• Don’t Expect Courtesy. Nobody will give way to you. So be very careful, but also sometimes it is needed to cross as you never get through. Try to make use of numbers, e.g. go together with a group of jaywalkers.
  • Watch out for potholes, especially in the rain. You won’t see them when they are filled with water (and it may ruin your tyre or worse).
  • Off the beaten track? It’s not always necessary to use the bicycle path. Of course, it is preferable and safer. But often the paths are blocked by cars, pedestrians or unidentified objects. In that case, use the road (but be careful).
  • Toot you too. Don’t be offended by honking horns. Where I come from, cars honk horns out of impatience, or because the cyclist does something very dangerous. Not so in China. I have come to the conclusion that it is often more of a “careful, I’m behind you.” The driver wants you to know he’s there, so that you don’t make unexpected movements toward the middle of the road.

Happy cycling! And use a helmet if you are not (yet) confident. For a decent bike or a seat for your kid, try the Giant stores all over the city.

Not convinced yet? These two companies can arrange guided tours:

Expat DNA?

Expat DNA

Interesting infograph, but where are patience and sense of humour?

Just came accross this visual via Iwasanexpatwife- Do you have Expat DNA? Factors include (obviously) the ability to adapt to change and enjoying the life like locals do (eating, going about). Interestingly, it explicitly excludes being well travelled- I thought this was certainly beneficial to expats, as it has exposed them to other cultures.

What I miss in the graph is patience and good humour (or at least the ability to remain smiling in stressful circumstances). I think to be succesful as an expat these qualities can make or break your expat experience. Here in China, patience is needed when trying to figure out what people mean and you are not sure what is happening. A smile will help more than becoming upset or angry. Then again, these qualities also come in handy at home, right?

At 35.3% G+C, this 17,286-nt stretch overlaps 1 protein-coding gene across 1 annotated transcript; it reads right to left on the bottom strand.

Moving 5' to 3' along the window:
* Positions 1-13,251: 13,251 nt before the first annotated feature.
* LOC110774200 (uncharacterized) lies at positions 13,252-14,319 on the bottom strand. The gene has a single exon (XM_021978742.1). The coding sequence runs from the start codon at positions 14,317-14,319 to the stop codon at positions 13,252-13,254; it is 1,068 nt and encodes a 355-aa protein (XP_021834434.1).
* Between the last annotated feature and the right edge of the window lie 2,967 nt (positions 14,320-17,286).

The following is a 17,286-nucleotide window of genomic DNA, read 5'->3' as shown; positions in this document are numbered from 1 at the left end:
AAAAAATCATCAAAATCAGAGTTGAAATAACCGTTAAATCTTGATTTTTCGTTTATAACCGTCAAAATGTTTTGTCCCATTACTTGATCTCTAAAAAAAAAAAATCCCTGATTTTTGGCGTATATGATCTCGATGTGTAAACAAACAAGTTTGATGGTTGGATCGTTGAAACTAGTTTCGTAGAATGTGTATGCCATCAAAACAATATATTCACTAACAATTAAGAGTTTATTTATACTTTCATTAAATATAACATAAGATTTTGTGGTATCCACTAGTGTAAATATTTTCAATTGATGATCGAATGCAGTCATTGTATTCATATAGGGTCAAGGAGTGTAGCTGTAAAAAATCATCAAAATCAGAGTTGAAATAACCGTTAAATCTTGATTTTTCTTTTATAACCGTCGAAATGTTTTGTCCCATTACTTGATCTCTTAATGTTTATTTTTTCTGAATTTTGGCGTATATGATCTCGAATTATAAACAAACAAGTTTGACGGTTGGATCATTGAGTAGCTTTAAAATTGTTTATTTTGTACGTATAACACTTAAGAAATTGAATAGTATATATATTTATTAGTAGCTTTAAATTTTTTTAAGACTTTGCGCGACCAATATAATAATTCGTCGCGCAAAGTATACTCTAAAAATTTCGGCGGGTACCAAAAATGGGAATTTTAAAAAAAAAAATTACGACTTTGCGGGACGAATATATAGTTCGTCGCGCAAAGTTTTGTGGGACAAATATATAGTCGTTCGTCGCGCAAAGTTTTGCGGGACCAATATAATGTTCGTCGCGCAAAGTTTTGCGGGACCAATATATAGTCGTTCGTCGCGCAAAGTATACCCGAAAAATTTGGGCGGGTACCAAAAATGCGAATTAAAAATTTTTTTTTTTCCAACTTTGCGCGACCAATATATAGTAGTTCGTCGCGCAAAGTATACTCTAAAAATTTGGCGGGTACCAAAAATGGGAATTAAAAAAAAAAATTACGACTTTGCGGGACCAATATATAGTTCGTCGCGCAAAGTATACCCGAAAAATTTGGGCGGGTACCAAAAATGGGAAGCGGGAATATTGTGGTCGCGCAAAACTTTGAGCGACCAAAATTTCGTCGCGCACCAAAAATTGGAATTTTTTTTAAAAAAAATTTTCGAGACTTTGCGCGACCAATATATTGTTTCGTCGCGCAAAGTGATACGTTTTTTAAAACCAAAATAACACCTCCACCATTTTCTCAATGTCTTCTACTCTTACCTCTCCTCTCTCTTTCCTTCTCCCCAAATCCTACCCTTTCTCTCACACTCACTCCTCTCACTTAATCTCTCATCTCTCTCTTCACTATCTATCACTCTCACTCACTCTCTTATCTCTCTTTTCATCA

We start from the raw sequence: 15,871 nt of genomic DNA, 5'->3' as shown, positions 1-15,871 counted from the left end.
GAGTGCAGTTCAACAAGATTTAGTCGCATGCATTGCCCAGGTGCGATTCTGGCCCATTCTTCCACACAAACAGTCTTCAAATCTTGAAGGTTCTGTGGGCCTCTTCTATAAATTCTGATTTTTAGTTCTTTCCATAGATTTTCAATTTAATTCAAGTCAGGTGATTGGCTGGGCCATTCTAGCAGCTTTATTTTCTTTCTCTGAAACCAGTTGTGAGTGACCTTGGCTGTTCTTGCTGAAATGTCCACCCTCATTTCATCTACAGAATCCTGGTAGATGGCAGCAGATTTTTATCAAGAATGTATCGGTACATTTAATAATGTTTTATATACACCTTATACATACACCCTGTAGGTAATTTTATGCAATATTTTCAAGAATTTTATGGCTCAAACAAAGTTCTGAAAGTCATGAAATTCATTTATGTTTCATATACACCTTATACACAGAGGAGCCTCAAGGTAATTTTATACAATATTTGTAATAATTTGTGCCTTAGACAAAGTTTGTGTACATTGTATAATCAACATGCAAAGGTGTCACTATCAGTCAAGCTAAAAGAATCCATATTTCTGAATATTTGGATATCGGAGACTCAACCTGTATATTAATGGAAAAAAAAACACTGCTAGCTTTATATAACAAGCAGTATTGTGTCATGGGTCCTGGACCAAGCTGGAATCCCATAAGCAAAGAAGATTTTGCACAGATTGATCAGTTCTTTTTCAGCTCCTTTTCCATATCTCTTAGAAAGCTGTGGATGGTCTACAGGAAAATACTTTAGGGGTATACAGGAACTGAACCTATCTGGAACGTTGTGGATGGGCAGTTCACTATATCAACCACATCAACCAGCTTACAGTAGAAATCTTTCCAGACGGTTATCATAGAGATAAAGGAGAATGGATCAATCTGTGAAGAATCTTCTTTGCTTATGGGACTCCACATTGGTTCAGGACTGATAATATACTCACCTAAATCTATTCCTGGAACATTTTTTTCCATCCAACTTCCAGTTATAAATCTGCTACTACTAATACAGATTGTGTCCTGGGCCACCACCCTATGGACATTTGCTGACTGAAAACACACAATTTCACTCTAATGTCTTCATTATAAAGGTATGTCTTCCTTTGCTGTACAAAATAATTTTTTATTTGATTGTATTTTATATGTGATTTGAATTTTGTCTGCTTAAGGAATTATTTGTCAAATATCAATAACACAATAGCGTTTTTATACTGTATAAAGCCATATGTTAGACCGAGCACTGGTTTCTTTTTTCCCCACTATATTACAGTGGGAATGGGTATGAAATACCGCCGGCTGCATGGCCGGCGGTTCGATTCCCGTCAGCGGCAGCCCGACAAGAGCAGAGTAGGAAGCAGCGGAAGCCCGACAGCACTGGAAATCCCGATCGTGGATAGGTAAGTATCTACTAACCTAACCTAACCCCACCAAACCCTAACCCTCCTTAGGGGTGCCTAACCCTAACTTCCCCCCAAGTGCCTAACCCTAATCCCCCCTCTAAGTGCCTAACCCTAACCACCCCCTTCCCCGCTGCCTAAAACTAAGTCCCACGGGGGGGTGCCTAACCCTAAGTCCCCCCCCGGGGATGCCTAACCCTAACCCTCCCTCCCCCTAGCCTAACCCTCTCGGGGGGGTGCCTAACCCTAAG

Expat magazines in Beijing

the beijinger

One of the many expat magazines, The Beijinger, has an active forum

Currently, there are five expat magazines published in Beijing- and I may be missing some. They are all free, published bi-weekly or monthly and can be picked up at expat oriented restaurants, language schools, shops et cetera. They provide a good overview of everything that goes on in the city, though some seem to focus mostly on new restaurants. Two magazines are aimed at parents, but also contain articles of more general interest. The websites for the magazines usually provide an overview of things to do in the coming weeks and a directory of restaurants and shops, but also sports clubs and schools.

5 questions to ask yourself before moving to Beijing

emotions and questions

Moving to Beijing can bring about questions and confusion.

Let’s face it, moving to China is no piece of cake. Transitions will be made easier by good employers, but in the end, you find yourself on your own in a strange country where you do not know anybody and (probably) do not speak the language. Looking back at my first year here, I would advise everyone considering the move as a “trailing spouse” to ask themselves the following five questions:

What are MY needs?

As an expat wife or partner, it is easy to get caught up in other people’s needs, especially your kids and your partner’s. Moving to China is a great opportunity for his/her career! The children will benefit from being exposed to other cultures! Let’s live close to the school/ the office to minimize commuting time! Don’t get me wrong, these are all good and reasonable thoughts. In the end, you will be the one spending most of the time in the house though. So make sure you like the neighborhood too, not just because it is convenient. Will you have a car and driver (for your partner mostly?), or is it easy to jump on the metro or even bike to get around town? If you had hoped to explore Beijing, take classes in town or work and you find yourself in Shunyi from where the commute into town can take quite some time, you may end up feeling frustrated, unless you have made the conscious decision to live there also taking your own needs into account.

Do I want to work?

If you come here on a Z (dependent) visa, you will not have the right to work. Of course, you may find a job and get a work permit. However, do realize that it may not be as easy as you like to find a job if you do not speak Chinese. There are many local, qualified people with decent English nowadays, for whom an employer does not need to go through a work permit procedure. Also, some companies are not allowed to hire foreigners, or only a limited number. Part time jobs are not as common as in e.g. Northern Europe, and you may need to work many hours with few holidays for a pay much lower than what you are used to.